Bye-Bye to “A Fair Day’s Wage for a Fair Day’s Work”???? Virtual Vs. Real Economies Distortion Threatens Fundamentals – 09/21/2013

For Your Entertainment (FYE)
Strangely enough after all this period of Labor Union activity reduction, we may see a resurgence of the American Federation of Labor (AFL) motto, “A fair day’s wage for a fair day’s work “……..;+)
After all, we are not that far from “indentured servitude” and “debt bondage”……….:+(
After all is said and done on stock exchanges and hedge funds, is all this paper or digital data worth its proclaimed wealth in the “real” “main street” economy or just “delusion” and “make believe”????
You have to accept the system conventions or it will crash and more and more people start to choose to doubt it, even though the polls show how much the population “seems” “uneducated” about the distortions……………..
“Druckenmiller, whose net worth is estimated at more than $2 billion, said that the implication of the Fed’s policy is that the rich will spend their wealth and create jobs—essentially betting on “trickle-down economics.””””I mean, maybe this trickle-down monetary policy that gives money to billionaires and hopefully we go spend it is going to work,” he said. “But it hasn’t worked for five years.””

“The top 1 percent of Americans hold 35 percent of the nation’s wealth—up slightly since 2007. The top 10 percent own more than 80 percent of all stocks and more than half of all individual financial assets in the U.S., according to the Federal Reserve and Wolff.”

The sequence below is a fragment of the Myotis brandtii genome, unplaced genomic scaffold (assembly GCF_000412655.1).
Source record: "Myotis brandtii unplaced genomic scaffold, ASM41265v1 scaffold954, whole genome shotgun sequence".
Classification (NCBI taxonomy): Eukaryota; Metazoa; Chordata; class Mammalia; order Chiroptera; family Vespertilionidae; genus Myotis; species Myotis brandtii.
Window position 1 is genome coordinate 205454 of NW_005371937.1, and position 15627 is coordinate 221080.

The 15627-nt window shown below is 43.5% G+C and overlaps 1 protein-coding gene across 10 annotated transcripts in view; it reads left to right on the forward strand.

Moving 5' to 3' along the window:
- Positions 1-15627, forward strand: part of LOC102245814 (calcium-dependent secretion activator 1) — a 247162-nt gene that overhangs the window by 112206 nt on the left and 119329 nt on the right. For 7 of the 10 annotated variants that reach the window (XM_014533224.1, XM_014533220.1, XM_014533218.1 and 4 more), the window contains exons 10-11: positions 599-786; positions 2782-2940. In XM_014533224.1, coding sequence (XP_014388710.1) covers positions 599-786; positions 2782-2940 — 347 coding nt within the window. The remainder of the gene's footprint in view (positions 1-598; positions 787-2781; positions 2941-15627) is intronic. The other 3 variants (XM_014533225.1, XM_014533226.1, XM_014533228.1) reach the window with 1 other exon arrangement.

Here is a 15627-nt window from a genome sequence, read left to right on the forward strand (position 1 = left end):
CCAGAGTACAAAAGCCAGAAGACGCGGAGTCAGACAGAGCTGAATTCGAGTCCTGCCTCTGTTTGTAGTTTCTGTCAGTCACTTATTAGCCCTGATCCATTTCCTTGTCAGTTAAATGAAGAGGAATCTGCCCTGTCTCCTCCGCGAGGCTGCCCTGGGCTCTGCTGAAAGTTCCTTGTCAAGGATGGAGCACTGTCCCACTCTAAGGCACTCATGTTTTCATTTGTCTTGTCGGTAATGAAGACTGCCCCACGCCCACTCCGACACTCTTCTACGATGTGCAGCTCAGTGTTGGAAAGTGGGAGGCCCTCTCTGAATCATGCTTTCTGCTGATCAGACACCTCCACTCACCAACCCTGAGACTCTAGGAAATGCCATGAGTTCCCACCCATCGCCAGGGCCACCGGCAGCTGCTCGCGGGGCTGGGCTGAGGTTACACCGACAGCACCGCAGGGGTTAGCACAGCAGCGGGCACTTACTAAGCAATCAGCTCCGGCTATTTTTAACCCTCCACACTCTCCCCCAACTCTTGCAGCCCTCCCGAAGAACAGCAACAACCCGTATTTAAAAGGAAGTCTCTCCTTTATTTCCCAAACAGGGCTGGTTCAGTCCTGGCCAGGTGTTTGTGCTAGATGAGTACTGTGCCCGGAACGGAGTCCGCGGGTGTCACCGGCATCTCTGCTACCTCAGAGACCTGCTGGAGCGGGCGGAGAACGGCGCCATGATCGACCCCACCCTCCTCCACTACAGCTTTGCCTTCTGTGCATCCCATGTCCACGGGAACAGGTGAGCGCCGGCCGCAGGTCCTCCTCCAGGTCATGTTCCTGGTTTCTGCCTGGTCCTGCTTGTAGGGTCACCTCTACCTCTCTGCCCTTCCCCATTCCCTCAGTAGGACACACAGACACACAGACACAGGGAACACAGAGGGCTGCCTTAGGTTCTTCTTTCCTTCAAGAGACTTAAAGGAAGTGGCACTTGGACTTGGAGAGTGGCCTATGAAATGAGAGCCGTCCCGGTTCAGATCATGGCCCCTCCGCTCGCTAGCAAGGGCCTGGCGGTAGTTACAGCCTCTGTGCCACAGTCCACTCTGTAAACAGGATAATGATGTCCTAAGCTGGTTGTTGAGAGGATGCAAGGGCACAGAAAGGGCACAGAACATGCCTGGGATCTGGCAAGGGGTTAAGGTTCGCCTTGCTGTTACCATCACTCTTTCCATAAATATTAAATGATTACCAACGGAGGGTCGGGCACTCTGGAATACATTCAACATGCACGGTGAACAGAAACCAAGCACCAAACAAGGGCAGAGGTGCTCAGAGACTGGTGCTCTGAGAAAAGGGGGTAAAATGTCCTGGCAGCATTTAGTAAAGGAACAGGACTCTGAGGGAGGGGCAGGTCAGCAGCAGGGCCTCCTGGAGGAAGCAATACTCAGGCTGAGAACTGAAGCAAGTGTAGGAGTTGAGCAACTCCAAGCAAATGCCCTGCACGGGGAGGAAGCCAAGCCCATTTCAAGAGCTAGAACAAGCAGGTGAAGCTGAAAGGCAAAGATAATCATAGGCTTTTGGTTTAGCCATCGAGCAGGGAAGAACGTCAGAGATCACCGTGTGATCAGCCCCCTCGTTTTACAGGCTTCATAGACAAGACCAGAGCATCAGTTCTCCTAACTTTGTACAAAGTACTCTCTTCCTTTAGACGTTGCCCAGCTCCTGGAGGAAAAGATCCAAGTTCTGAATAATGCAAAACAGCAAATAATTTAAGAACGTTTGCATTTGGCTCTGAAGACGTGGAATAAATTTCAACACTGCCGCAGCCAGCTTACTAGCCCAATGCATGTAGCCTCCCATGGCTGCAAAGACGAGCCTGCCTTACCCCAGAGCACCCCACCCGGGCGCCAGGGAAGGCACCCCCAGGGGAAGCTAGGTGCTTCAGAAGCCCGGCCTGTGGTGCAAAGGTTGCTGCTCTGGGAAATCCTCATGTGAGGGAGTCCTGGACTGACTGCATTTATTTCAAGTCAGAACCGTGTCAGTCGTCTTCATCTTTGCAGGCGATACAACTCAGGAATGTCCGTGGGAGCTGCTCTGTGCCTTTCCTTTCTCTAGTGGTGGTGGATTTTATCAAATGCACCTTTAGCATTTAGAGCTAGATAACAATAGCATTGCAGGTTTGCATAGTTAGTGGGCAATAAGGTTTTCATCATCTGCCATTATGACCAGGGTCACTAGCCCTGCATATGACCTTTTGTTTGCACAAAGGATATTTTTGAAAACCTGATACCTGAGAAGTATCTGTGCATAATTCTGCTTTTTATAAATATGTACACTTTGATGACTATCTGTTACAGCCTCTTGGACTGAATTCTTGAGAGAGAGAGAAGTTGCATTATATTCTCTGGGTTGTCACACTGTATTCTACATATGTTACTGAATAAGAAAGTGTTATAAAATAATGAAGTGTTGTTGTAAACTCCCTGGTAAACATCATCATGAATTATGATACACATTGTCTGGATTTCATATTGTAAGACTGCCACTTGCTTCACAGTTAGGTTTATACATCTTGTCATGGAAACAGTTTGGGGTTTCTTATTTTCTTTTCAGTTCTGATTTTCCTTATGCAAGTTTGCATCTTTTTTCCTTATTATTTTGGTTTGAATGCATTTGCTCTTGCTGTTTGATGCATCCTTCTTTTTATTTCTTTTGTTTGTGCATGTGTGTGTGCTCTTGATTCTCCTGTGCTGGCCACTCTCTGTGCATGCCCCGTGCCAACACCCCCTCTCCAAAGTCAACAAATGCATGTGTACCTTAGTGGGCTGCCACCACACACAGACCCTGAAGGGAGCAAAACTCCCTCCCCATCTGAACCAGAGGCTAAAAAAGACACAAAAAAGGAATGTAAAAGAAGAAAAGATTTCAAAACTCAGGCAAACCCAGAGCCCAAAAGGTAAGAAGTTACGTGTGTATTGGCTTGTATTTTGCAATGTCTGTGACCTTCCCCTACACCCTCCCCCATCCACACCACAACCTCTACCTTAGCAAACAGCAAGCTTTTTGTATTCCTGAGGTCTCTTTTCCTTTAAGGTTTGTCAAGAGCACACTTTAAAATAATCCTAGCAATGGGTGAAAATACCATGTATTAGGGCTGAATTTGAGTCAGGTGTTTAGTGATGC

” A stream of new data on inequality also suggest that the gap between the wealthy and the nonwealthy is growing, largely becaue of rising stock markets. New data from Emmanuel Saez, an economist at the University of California at Berkeley, found that the top 1 percent captured 95 percent of the gains during the recovery.”

“According to the Census Bureau, incomes for the middle class have largely remained flat while the wealthy have gained. The income top 10 percent earns nearly 12 times as much as the bottom 10 percent, up from a little more than 10 percent in 1999.”

“Economist Anthony Randazzo of the Reason Foundation wrote last year that QE “is fundamentally a regressive redistribution program that has been boosting wealth for those already engaged in the financial sector or those who already own homes, but passing little along to the rest of the economy. It is a primary driver of income inequality.” ”

“In a paper titled “Why Hasn’t Democracy Slowed Rising Inequality?,” four political scientists asked why voters haven’t forced politicians to close the gap between the rich and the rest. Adam Bonica of Stanford, Nolan McCarty of Princeton, Keith T. Poole of the University of Georgia and Howard Rosenthal of New York University cited several reasons. “

“First, they said, both parties have embraced free-market capitalism, which they say benefits those at the top. Second, they said, changes in immigration and voter turnout mean the voting population is now skewed toward the wealthy. “

“They said rising overall wealth in the country has made part of the population less reliant on government. The rich have also used their resources to “influence electoral, legislative and regulatory processes,” and the political process is now distorted by gerrymandering. “